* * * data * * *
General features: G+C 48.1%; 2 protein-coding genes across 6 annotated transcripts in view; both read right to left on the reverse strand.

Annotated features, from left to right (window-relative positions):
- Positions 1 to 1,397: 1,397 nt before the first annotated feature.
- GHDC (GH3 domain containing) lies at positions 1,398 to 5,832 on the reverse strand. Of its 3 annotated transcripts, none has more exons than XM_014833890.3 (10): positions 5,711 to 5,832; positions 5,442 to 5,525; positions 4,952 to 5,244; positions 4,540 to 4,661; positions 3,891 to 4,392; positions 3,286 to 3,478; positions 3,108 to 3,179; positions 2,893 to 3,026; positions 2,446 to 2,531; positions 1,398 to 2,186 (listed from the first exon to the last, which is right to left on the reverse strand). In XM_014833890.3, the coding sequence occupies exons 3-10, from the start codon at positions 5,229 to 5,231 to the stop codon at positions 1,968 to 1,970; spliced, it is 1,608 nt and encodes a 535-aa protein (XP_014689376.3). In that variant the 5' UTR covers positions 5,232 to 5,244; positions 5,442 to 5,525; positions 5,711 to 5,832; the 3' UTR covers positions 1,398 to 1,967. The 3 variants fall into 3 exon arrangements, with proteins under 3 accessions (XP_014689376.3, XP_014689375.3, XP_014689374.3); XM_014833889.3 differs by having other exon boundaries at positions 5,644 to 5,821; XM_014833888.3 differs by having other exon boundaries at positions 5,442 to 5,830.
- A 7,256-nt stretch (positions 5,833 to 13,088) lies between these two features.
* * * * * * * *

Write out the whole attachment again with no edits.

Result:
General features: G+C 48.1%; 2 protein-coding genes across 6 annotated transcripts in view; both read right to left on the reverse strand.

Annotated features, from left to right (window-relative positions):
- Positions 1 to 1,397: 1,397 nt before the first annotated feature.
- GHDC (GH3 domain containing) lies at positions 1,398 to 5,832 on the reverse strand. Of its 3 annotated transcripts, none has more exons than XM_014833890.3 (10): positions 5,711 to 5,832; positions 5,442 to 5,525; positions 4,952 to 5,244; positions 4,540 to 4,661; positions 3,891 to 4,392; positions 3,286 to 3,478; positions 3,108 to 3,179; positions 2,893 to 3,026; positions 2,446 to 2,531; positions 1,398 to 2,186 (listed from the first exon to the last, which is right to left on the reverse strand). In XM_014833890.3, the coding sequence occupies exons 3-10, from the start codon at positions 5,229 to 5,231 to the stop codon at positions 1,968 to 1,970; spliced, it is 1,608 nt and encodes a 535-aa protein (XP_014689376.3). In that variant the 5' UTR covers positions 5,232 to 5,244; positions 5,442 to 5,525; positions 5,711 to 5,832; the 3' UTR covers positions 1,398 to 1,967. The 3 variants fall into 3 exon arrangements, with proteins under 3 accessions (XP_014689376.3, XP_014689375.3, XP_014689374.3); XM_014833889.3 differs by having other exon boundaries at positions 5,644 to 5,821; XM_014833888.3 differs by having other exon boundaries at positions 5,442 to 5,830.
- A 7,256-nt stretch (positions 5,833 to 13,088) lies between these two features.